Packaging, sound-alike names contribute to medication errors

October 3, 2007

Drug mix-ups occur frequently in Pennsylvania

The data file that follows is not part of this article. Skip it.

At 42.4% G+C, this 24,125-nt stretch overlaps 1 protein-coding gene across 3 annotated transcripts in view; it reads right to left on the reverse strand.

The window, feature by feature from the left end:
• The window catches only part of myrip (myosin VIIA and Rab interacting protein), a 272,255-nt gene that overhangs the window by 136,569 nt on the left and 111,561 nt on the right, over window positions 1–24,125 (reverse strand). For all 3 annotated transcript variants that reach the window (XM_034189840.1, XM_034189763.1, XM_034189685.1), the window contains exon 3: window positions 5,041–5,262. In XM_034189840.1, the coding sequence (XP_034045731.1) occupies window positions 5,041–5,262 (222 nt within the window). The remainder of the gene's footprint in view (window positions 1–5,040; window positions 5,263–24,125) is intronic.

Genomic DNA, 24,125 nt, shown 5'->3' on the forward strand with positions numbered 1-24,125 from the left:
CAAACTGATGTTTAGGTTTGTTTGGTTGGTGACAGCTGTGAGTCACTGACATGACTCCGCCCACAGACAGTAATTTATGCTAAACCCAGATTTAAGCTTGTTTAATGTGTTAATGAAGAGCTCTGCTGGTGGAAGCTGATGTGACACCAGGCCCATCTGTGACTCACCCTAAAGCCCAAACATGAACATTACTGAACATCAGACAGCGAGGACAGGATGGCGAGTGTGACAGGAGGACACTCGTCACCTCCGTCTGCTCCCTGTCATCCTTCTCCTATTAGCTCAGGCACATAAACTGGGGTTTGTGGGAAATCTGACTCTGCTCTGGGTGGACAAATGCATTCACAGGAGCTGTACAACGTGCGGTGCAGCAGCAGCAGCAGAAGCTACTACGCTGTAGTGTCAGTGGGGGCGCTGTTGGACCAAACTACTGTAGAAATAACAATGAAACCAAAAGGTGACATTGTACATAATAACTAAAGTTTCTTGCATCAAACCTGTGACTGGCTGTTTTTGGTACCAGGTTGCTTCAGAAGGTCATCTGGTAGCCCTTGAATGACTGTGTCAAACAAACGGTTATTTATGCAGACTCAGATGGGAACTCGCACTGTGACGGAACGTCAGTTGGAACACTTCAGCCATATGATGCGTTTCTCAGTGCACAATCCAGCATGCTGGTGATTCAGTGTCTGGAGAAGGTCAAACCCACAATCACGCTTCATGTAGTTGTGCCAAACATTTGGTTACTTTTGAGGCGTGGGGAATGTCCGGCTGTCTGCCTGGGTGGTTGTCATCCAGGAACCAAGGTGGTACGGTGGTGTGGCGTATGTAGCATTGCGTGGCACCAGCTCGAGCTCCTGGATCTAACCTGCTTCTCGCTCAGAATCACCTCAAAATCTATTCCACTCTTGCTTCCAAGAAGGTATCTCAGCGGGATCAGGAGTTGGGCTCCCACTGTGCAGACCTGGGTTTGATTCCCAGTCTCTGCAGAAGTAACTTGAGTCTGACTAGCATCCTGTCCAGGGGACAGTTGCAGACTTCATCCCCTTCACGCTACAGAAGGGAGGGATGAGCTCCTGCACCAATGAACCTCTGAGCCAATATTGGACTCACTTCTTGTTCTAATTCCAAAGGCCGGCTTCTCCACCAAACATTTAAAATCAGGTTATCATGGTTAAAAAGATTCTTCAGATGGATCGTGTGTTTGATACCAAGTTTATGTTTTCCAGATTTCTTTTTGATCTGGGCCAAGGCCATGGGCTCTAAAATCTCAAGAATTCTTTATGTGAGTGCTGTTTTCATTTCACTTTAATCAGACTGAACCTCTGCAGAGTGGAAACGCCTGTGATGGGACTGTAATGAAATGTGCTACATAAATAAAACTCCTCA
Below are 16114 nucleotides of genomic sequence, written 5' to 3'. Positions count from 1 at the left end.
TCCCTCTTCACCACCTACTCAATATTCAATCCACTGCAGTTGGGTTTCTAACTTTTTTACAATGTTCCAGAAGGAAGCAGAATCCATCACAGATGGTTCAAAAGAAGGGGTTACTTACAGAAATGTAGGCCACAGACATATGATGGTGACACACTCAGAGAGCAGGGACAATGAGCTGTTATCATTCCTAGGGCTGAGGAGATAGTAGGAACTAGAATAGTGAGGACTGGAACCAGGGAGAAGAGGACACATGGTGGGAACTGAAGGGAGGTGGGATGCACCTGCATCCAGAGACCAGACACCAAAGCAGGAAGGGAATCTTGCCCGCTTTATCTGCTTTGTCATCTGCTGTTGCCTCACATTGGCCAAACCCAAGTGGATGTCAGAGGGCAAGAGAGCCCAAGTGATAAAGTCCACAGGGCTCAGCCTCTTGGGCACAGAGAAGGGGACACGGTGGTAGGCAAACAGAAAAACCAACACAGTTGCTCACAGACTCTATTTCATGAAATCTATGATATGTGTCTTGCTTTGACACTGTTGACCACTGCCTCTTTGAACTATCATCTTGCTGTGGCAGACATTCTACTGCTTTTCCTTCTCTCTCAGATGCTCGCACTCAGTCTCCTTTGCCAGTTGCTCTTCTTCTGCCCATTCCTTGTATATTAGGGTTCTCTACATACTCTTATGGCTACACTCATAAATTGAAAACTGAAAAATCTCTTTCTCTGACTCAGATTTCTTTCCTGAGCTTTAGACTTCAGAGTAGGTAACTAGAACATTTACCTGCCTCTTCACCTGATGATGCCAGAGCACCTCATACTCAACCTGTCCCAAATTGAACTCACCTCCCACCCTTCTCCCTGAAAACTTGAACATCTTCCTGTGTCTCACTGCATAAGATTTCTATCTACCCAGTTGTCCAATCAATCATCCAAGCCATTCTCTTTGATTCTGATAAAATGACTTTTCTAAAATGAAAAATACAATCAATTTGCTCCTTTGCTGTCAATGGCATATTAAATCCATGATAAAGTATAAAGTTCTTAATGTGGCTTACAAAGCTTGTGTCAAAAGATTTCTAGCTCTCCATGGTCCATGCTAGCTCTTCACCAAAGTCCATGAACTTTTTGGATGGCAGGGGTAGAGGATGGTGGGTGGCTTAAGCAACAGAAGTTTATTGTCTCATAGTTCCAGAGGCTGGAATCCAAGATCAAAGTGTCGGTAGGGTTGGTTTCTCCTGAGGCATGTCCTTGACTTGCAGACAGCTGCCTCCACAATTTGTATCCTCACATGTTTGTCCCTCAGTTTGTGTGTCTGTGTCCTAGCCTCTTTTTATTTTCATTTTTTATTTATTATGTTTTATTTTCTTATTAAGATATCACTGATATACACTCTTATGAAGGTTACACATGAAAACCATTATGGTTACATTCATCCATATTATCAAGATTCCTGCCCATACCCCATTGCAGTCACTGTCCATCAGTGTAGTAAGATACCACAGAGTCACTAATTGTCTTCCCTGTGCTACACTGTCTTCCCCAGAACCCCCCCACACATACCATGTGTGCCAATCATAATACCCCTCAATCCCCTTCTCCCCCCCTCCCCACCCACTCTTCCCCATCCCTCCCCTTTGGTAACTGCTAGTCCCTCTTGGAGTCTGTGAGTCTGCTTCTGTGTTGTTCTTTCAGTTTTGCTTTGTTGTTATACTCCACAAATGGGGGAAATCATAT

Medication errors comprise nearly a quarter of all reports submitted to a patient safety reporting system in Pennsylvania, an advocacy group contends. Medication errors accounted for 23% of the reports submitted to the Pennsylvania Patient Safety Reporting System, claims the state's Patient Safety Authority. Unclear and confusing labeling and packaging as well as look-alike or sound-alike drug names significantly contribute to medication errors, according to data received by the authority. Factors that lead to confusion of medicinal labels or packaging include problems with readability of labels, confusion about a drug's strength or concentration, identifying a medication by color, and a lack of contrast or visibility for important label statements. "The risk exists in almost every healthcare facility in Pennsylvania," said Michael Cohen, R.Ph., president of the Institute for Safe Medication Practices in Huntingdon Valley, Pa. "Facilities need to assume that this error will eventually happen in their institution and consider taking the necessary steps while storing and administering the medications to reduce the risk of error and patient harm."

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